FMCSA to restore 'absolute' BASICs to public view

FMCSA to restore 'absolute' BASICs to public view

"These absolute performance measures will only further generate confusion in the marketplace ..." —TIA memo

The next update to the federal government’s public record of trucking company safety data will include the "absolute measures" under the BASICs—a critical metric in the recently proposed revision to the Safety Fitness Determination. But even before the scores hit the board, some in the industry argue that publishing them—indeed, their use in the SFD proposal itself—flouts the will Congress. The Federal Motor Carrier Safety Administration (FMCSA), however, insists the new numbers are fully in line with the data precautions mandated by the FAST Act.

With memos circulating among trucking groups, FMCSA spokesman Duane DeBruyne confirmed to American Trucker that the change is coming to the presentation of Safety Measurement System (SMS) data on the agency’s website, and cited the Fast Act provision that states "absolute measures shall remain available to the public"—meaning that these are, in fact, required.

Because Congress in the new highway bill required FMCSA to remove the Compliance, Safety, Accountability (CSA) carrier rankings from public view, the agency in December took down all information previously available on the website related to carrier compliance and safety performance. FMCSA ;has worked since to restore the data that is supposed to remain publicly available. The inspection and crash data came online last month, and publishing the absolute measures—or a trucking company’s score in each of the five publicly available safety categories (a calculation based on the severity weight and age of each violation under a BASIC)—is the next step in rebuilding the site's functionality.

However, the snapshot will still not include the percentile ranking derived from those carriers that have measurable (non-zero) data in the system. This is not to be confused with the blocked CSA peer-group percentiles.

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Under the SFD proposal, “failure standards would be equivalent to the measures that would determine a motor carrier unfit” at the 96th percentile for the Unsafe Driving and HOS Compliance BASICs; that is, as explained in the proposed rule, “a person would know the carrier is in the worst 4 percent” of carriers with data. The SFD standards would determine that a motor carrier is unfit at the 99th percentile for the Driver Fitness, Vehicle Maintenance, and HM Compliance BASICs.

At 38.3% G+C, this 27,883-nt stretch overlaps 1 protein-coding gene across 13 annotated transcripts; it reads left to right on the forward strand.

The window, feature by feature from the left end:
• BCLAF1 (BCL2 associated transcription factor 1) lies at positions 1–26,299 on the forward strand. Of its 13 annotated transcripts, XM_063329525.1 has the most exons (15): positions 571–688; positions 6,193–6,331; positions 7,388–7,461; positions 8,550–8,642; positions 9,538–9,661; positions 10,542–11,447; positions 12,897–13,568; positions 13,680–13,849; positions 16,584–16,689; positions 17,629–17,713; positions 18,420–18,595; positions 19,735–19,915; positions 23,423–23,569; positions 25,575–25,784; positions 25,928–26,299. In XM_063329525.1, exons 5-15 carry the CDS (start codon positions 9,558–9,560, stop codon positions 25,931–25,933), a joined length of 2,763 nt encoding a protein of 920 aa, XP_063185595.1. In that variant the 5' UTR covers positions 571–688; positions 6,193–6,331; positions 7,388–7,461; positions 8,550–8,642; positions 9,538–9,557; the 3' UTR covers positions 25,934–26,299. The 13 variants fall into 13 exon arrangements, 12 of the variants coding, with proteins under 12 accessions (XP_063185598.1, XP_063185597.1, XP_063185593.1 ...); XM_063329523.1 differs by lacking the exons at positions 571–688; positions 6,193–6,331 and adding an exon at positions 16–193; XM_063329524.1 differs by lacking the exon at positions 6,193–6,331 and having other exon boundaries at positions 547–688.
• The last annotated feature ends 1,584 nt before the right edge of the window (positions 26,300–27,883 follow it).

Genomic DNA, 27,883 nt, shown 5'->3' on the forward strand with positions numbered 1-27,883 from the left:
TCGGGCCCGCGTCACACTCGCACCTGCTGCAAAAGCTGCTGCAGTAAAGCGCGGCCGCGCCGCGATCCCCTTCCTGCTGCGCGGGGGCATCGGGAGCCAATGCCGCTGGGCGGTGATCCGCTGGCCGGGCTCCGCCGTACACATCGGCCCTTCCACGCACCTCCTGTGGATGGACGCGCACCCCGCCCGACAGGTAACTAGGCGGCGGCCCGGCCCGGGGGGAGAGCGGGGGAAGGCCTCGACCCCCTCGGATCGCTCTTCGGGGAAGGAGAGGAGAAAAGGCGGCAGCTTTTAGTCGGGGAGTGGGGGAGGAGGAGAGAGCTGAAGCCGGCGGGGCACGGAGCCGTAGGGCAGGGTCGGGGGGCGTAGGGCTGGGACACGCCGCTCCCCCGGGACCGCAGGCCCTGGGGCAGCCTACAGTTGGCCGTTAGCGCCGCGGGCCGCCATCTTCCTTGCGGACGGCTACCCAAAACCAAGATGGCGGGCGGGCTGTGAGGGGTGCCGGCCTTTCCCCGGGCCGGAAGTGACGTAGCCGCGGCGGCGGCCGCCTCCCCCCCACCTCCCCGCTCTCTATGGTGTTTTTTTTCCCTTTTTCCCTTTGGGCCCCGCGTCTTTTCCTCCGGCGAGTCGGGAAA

FMCSA has created an online SFD Calculator for carriers looking to see how they would be evaluated under the proposed system, as well as a user guide for the tool. The agency reports nearly 4,300 visits to the site in the last month.

The QCMobile app likewise is expected to be available again in March with the re-posting of the absolute measures.

The SMS is due to be refreshed with February’s data the week of March 7.

But the coming SMS display changes are already being criticized.

More confusion?

The Transportation Intermediaries Assn., which represents brokers and 3PLs, lobbied Congress to remove the CSA scores from public view. The group argued the carrier rankings had become confusing, de facto safety ratings that exposed brokers and shippers to liability claims.

And TIA’s position remains that the safety rating is the “sole determination of whether or not a carrier is safe to operate or not” and that all CSA data and scores should be removed from public view in their entirety, according to the Feb. 24 memo.

“These absolute performance measures will only further generate confusion in the marketplace when hiring a motor carrier and will give the trial bar another arrow in its quiver to seek judgment against a 3PL for negligent selection,” TIA says. “Although this is bad news for the 3PL industry, it is not illegal under the FAST Act signed into law in December of 2015. However, it does seem to be in firm contradiction to Congressional intent. The executive and legislative branches of the federal government were clear in their message within the FAST Act, that the CSA initiative is a flawed and failed product that needs to go back to the drawing board and be reworked comprehensively.”

Similarly, a coalition of small-business groups has pressed Congress about the use of questionable data in the new fitness rating plan. The group contends the CSA program and its reliance on roadside inspection data is unfair to small trucking companies.

Joe Rajkovacz, director of governmental affairs and communications for the Western States Trucking Assn., says the publication of the BASIC measures is another indication “the agency has decided to circumvent what Congress wanted.”

“They just redefining terms,” Rajkovacz told American Trucker.

More broadly, however, making the data public doesn’t actually mean much inside the industry, he suggests.

“Here’s the real truth: Motor carriers, brokers, shippers, insurance companies—they all still have access because Congress didn’t prohibit private parties to require that data in contracting,” Rajkovacz said. “To some degree, what Congress did in the highway bill was put lipstick on a pig. [CSA] is still a pig.”

The problem for trucking companies remains that those outside the industry do not understand the system, and the public scores are “incendiary” when the press and trial lawyers try to “smear motor carriers” for paperwork violations that have little to do with highway safety.

The SFD proposal remains open for public comment through March 21.

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